But to some analysts, including Mr. Chester, the increasing use of personalized data is troubling as it grows more advanced in seeking to influence voters – and does so in ways that voters may not understand. He suggests that America needs a federal law to protect online privacy, in effect seeking to level a playing field that’s now stacked toward corporate data-gathering. (Europe has such a law, which will go into effect in May.) And he suggests that companies need to do more to be transparent about their data handling and ramp up their own policies regarding its ethical use.
In a December report, co-written with Kathryn Montgomery of American University, Chester writes that some of the techniques “raise serious concerns – over privacy, discrimination, manipulation, and lack of transparency.”
In the case of Cambridge Analytica, the firm has claimed that its trove of data – such as Facebook users’ “likes” on particular websites or online posts – allows it to help campaigns target messages to individual voters.
The firm got hold of the Facebook data in a roundabout way, acquiring it from an academic researcher who, in turn, had gotten access to the data alongside responses to a personality-modeling questionnaire. In effect, when 270,000 people took the test, the process also opened up access to data on their millions of Facebook friends.
Facebook learned in 2015 of the unauthorized access by Cambridge Analytica, a spinoff of Strategic Communication Laboratories, or SCL. Facebook asked that the firm promise to delete the data, but it did not ensure that this occurred. Nor did Facebook notify the public of the breach of its policies. Although Facebook took some steps in 2014 to restrict access to its data via software apps, its business model continues to rely on revenue from firms (and others like political campaigns) that target ads using consumer data.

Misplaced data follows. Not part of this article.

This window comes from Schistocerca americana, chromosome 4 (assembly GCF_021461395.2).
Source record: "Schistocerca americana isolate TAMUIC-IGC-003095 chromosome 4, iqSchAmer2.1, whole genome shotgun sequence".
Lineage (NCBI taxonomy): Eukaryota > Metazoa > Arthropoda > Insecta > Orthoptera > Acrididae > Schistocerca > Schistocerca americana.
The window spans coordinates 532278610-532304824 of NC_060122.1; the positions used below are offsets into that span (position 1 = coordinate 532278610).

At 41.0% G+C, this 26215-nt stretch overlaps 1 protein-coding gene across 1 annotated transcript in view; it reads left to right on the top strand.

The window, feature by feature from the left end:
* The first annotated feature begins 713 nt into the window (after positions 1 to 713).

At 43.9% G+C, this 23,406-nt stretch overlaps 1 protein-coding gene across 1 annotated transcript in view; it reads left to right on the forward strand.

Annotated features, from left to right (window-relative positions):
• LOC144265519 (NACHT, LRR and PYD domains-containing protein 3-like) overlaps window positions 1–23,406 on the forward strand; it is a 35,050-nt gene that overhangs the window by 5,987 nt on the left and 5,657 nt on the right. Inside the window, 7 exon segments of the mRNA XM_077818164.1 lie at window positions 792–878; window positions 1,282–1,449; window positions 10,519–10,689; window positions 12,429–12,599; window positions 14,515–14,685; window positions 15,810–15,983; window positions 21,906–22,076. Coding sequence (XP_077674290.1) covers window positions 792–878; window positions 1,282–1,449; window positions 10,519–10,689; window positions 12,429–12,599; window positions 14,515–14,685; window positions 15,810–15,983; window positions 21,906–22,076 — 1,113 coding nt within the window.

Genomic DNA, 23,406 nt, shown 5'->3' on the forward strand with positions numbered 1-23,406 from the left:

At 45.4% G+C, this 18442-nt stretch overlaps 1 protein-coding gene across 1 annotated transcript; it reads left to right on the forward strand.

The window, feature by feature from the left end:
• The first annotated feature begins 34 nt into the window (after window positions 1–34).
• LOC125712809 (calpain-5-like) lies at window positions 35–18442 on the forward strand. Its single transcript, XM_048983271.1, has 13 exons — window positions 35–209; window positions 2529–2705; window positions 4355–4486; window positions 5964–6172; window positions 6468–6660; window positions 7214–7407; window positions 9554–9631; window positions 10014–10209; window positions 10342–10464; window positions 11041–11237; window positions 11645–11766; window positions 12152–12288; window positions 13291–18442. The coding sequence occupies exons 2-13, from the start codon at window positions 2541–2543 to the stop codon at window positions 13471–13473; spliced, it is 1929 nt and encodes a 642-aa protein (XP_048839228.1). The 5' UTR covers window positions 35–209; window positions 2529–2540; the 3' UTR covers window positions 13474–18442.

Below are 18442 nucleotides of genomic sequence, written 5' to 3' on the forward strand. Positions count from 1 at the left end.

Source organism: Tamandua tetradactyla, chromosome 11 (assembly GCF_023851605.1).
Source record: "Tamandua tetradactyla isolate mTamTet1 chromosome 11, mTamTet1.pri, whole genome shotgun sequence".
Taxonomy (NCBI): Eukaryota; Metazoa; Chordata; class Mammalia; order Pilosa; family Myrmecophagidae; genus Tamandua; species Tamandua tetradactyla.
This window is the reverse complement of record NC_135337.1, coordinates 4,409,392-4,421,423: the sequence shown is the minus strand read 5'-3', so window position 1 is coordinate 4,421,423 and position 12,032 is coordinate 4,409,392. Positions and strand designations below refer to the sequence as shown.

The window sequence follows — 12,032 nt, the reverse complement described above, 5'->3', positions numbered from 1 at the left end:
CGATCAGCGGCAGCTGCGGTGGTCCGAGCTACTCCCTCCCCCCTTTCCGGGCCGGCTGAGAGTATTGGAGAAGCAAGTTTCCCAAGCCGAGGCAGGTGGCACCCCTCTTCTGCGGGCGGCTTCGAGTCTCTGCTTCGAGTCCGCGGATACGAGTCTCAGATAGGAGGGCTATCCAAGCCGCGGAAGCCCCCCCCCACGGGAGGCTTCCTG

The exception or the rule?
In short, although Cambridge Analytica is catching fire for how it got Facebook data, many other firms get the same or similar data in ways that are perfectly legal.
Consider LiveRamp, a subsidiary of the data broker Acxiom, which promises clients: “Tie all of your marketing data back to real people, resolving identity across first-, second-, or third-party digital and offline data silos.”
In the marketing industry, many say this is simply the new normal of the digital era. Consumers know they’re trading in much of their privacy in return for getting to use websites like Facebook or other largely free digital tools, says Michael Priem, founder and CEO of ModernImpact, an advertising firm in Minneapolis. And they largely accept that consumer ads are being targeted at them based on that data, just as they accept that when they walk into a retail store, there’s a surveillance camera watching them.
“That's not scary,” he says. “What's scary is when consumers don't know: ‘Am I being watched?’ ”
Companies have self-interested reasons to develop standards that are acceptable to consumers, Mr. Priem says. But some consumer advocates say the industry needs more regulation alongside such self-developed standards.